Tibbles hadn’t known that happened to humans as well. He swallowed the last mouthful of turkey and plodded over to let Blair know that it wouldn’t impair his enjoyment of food or comfortable living; in fact, although his recollections of the time before the vet were distant, he was sure it had simplified life, as Jim said. Just as he jumped up onto the couch, the telephone rang.

It was the leader of Jim’s pride. Tibbles knew his voice. The man was a big bully who smelt of cigars and showed no care at all in walking along hallways which cats might be sleeping in. He was getting old, Tibbles had heard him say so. Tibbles looked forward to the day Jim challenged him for the pride and drove him out. Unfortunately, it seemed unlikely that throat-tearing would be involved, but perhaps Jim would knock him down and tread on him. See how he liked it. While Jim talked, Tibbles nudged Blair with his head.

“Does Jim know you’re on the couch?” Blair asked, as ungratefully as if he hadn’t just been rescued by Tibbles.

“Jim does,” Jim said, kneading Tibbles’ head in just the perfect place behind the ear. Tibbles gave a purr of ecstasy. “No, Simon, I was talking to Blair… It’s the cat, you know, the one from next door… It deserves a commendation, though I expect it would be happier with another plate of turkey… Yes, it did… I don’t know. Blair must have speed-dialled before he dropped the phone… Yes, thanks, I’d rather stay with Blair, though he doesn’t seem to have come to much harm; it could have been a lot worse… I’ll tell him. See you in the morning.”

He turned to Blair. “Simon says the girl is connected to the mob. Seems she makes a career of the sort of con she pulled today.”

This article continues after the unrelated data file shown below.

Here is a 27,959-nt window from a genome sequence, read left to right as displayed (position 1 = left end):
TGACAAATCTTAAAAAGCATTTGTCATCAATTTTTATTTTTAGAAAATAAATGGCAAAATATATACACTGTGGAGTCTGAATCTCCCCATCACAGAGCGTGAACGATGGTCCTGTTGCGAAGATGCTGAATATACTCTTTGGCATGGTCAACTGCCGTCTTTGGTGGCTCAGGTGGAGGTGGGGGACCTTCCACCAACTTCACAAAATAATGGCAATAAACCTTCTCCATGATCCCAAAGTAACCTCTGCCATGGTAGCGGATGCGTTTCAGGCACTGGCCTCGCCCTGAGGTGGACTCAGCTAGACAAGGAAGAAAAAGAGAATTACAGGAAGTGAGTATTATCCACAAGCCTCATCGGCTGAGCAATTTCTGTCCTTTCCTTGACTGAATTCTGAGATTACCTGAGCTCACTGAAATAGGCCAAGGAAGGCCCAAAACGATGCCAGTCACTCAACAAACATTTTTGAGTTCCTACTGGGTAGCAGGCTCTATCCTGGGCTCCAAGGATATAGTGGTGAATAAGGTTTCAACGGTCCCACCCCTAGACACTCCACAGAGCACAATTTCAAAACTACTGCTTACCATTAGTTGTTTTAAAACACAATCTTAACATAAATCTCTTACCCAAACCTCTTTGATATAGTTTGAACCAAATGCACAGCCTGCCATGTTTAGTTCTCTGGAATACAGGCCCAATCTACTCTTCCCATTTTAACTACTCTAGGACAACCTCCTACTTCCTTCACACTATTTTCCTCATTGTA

Blair groaned. “Don’t rub it in. I know it was stupid, okay, she just seemed…”


“Well, yes. I suppose I was lucky that Tibbles is such a greedy monster.” He stroked Tibbles, presumably to show the insult was only a joke, but he didn’t have the sort of sensitive fingertips Jim had. Tibbles looked at Jim hopefully. Jim found the exact spot again, and Tibbles felt the purr roll in his throat.

“I think he prefers you,” Blair grumbled. “I’m the one who bought the turkey, you know.”

“He deserved it,” Jim said. “We don’t know that they’d just have left you to sleep it off. He’s obviously trying to be a deputy blessed protector.”

Tibbles didn’t know what that meant exactly, but it sounded a suitable title. He sat up more smartly. Blair yawned.

“Saucer of milk?” Jim asked.

“No thanks, and you shouldn’t give the cat one either. Water’s healthier.”

Tibbles and Jim both treated this with the contempt it deserved. Jim served the milk in a rather nice china bowl, and Tibbles drank it elegantly.

Jim returned to the couch. “Why don’t you lie down again for a bit, and I’ll make a start on a report.”

Blair was a good sleeper; it was one of his few catlike qualities. He could sleep anywhere. Tibbles watched Jim tuck a blanket around him and ruffle his hair as he left him. It didn’t make Blair purr.

“I’m going to title my report Tibbles to the Rescue,” Jim said.

Pleased with this tribute, Tibbles jumped up next to Blair, to get a share of any attention that was being offered. Blair sighed, then brightened. “Personally, I think it would be rather neat to call it The Trouble with Tibbles,” he said.

Jim groaned—quite rightly.

Blair went to sleep with both eyes shut, but Tibbles kept one open. That meant he was the one who really appreciated it when Jim came over and gave them both a stroke on the head. He purred and Blair snored.

“Wish you could teach him how to have nine lives,” Jim said.

~ End ~